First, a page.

Kolkata much cooler. Basu had also investigated the market in Pune, where his sister is based, before zeroing in on Kolkata. He found out that Kolkata property was priced 10-12 per cent lower than that in Pune. Also, the returns were 20 per cent higher in Kolkata. It intrigued Basu why the Kolkata market was not as overheated as those in other cities.
"The prices are still low in Kolkata," explains Kolkata-based Abhijit Das, regional director, TrammellCrowMeghraj, a real estate consultancy firm. "Unlike the markets of Delhi and western India, the market here never went up to that level. The prices in even 'A' category locations are much lower in Kolkata as compared to 'A' category locations of other cities," he says.
This happened primarily because Kolkata has been a market of end-users and not investors, but the scenario is changing fast now. Prices are climbing steadily by 10 per cent per year. Says Das, "The medium- to long-term prospects are extremely encouraging in Kolkata and other markets in east India. Prices might witness one of the sharpest growth curves ever in the two- to five-year horizon. Annualised returns for the next year are expected to be around 15 per cent. After that, the average returns will be around 20 per cent per year."
Pune strikes an average. Housing is costlier in Pune as compared to Kolkata, but is still lower than Delhi/NCR and Mumbai. A three-bedroom flat of 1,350-1,600 sq. ft in Pune would come at Rs 45 lakh (Rs 4.5 million) with an expected price appreciation of 15 per cent in the next year.
Pune, an emerging infotech destination, is exuberant about the real estate developments it is witnessing. "The market is sluggish at present," says Pune-based Aditi Watve, senior executive (investment and sales), TrammellCrowMeghraj, "but is likely to go up in August-September. Six-eight months from now, there will be no drop in the rates and genuine buyers will create a strong demand."
Chennai and Bangalore, too, priced high. The markets of Chennai and Bangalore lack the exuberance of Pune. Housing continues to be costlier in Bangalore with property on Outer Ring Road, off Sarjapur, slated at Rs 4,290 per sq. ft and that in Whitefield at Rs 3,000-3,500 per sq. ft.
Prices in even suburban areas like Jakkur and Hennur, 6-8 km from the city, is Rs 3,000 per sq. ft. Riding on the IT wave, a few pockets of the city had seen prices going up by almost 200 per cent last year.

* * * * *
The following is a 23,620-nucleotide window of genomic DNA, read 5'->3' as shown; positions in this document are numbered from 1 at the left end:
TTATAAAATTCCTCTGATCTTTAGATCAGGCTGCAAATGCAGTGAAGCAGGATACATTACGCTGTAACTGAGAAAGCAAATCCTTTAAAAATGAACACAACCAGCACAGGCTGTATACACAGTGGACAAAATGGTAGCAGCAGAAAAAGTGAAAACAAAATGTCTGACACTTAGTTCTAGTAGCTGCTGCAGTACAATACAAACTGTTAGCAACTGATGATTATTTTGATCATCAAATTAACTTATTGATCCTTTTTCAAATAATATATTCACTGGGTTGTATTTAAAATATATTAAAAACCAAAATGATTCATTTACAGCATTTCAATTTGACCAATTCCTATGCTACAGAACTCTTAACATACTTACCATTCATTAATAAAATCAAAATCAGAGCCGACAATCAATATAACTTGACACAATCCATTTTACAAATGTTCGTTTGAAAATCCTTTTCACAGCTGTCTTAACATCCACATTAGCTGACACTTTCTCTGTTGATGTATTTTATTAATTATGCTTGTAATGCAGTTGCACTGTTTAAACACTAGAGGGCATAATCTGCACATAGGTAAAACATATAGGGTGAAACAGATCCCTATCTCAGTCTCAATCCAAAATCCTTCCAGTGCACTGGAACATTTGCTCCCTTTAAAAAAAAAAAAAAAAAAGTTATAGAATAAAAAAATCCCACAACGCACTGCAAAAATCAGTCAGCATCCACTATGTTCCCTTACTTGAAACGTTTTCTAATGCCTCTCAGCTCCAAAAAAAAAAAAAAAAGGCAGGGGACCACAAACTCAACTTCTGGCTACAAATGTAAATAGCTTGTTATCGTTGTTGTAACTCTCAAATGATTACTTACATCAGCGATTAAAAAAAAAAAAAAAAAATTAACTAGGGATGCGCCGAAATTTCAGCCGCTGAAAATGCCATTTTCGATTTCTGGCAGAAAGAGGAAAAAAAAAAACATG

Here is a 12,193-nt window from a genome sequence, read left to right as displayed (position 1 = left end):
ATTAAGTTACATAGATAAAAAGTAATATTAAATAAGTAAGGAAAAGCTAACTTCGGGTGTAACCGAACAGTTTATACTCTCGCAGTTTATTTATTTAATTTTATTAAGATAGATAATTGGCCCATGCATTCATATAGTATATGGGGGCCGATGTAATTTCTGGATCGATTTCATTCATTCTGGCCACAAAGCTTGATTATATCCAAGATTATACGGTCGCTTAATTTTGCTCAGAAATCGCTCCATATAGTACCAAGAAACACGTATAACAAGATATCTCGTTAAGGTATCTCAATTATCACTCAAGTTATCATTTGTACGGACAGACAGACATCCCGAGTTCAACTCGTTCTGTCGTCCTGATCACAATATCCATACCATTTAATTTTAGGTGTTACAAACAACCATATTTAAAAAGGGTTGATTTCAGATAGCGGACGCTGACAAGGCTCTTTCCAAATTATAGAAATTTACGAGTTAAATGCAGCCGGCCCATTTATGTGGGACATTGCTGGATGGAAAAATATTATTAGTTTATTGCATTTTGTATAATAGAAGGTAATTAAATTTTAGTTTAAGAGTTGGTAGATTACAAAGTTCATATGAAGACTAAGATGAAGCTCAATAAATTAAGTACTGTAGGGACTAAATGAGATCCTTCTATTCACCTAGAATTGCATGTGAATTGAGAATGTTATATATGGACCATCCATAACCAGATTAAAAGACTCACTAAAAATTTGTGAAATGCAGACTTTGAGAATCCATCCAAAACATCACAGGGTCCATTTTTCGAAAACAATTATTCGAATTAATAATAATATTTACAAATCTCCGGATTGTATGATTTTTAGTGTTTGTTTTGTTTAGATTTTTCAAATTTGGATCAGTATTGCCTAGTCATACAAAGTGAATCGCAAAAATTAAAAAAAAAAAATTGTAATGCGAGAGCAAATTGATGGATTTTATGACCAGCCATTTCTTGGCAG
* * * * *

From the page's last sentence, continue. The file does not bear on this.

"The trend correction will happen," says Hari Menon, vice-president (sales and marketing), Mantri Developers. "The prices will stabilise, but in the next six-eight months, we anticipate a 10 per cent appreciation."
How good is it a time to sell? "Someone who has been invested for two to three years will get 80-150 per cent returns on his investment," says Menon.
Chennai is no less hot. In Old Mahabalipuram Road, prices range between Rs 3,000 and Rs 4,500 per sq. ft. The enthusiasm of buyers seems to have waned. Says Thirumal Govindraj of Chennai-based CB Richard Ellis, a property consultancy firm, "The prices have escalated up to 20-30 per cent. We expect a correction of at least 15-20 per cent to happen in the first quarter of 2008. A demand-supply mismatch is leading to speculation and causing rates to spiral up." An appreciation of only 5-10 per cent is expected in the next six-eight months.Basu and Arora still meet for their 'snooker-over-sips' ritual every Saturday. Arora is still hopeful of buying a house in Delhi or NCR or even Mumbai. But, he still does not have answers to the questions 'when?' and 'where?'
|'It isn't the best time to invest'|
Gulam M. Zia, national director of Knight Frank (I), research & advisory services, feels that the real estate prices in Indian cities have already peaked. Excerpts:
Is it the right time to invest?
This depends on which locations you are looking at and your budget. In case it is purely from an investment point of view, this may not be the best time as the values have already peaked and the residential property market may not witness any substantial increase in the near future.
Have the prices gone down?
In some cities there has been a slight correction (5-8 per cent) in certain micro-pockets. For example, JP Nagar and Rajajinagar in Bangalore, Wanorie in Pune, and Greater Noida in NCR. In some micro-markets, the values have risen. This has essentially been on account of low supply here. Overall, the prices of residential markets can be said to be on the same level across cities.
Have the recent hikes in the housing loan interest rate affected purchase decisions?
Yes, a slowdown has been reported.
Are property developers offering discounts to pump up sales?
Nothing to the tune of discounts has been reported so far.
Is this the right time to sell?
One can look at selling, if one is looking at exiting the asset.
What kind of returns can I expect on sale?
This depends on when the asset was purchased and how that particular micro-market has fared over time. Depending upon these factors, the returns can vary between 20 and 55 per cent.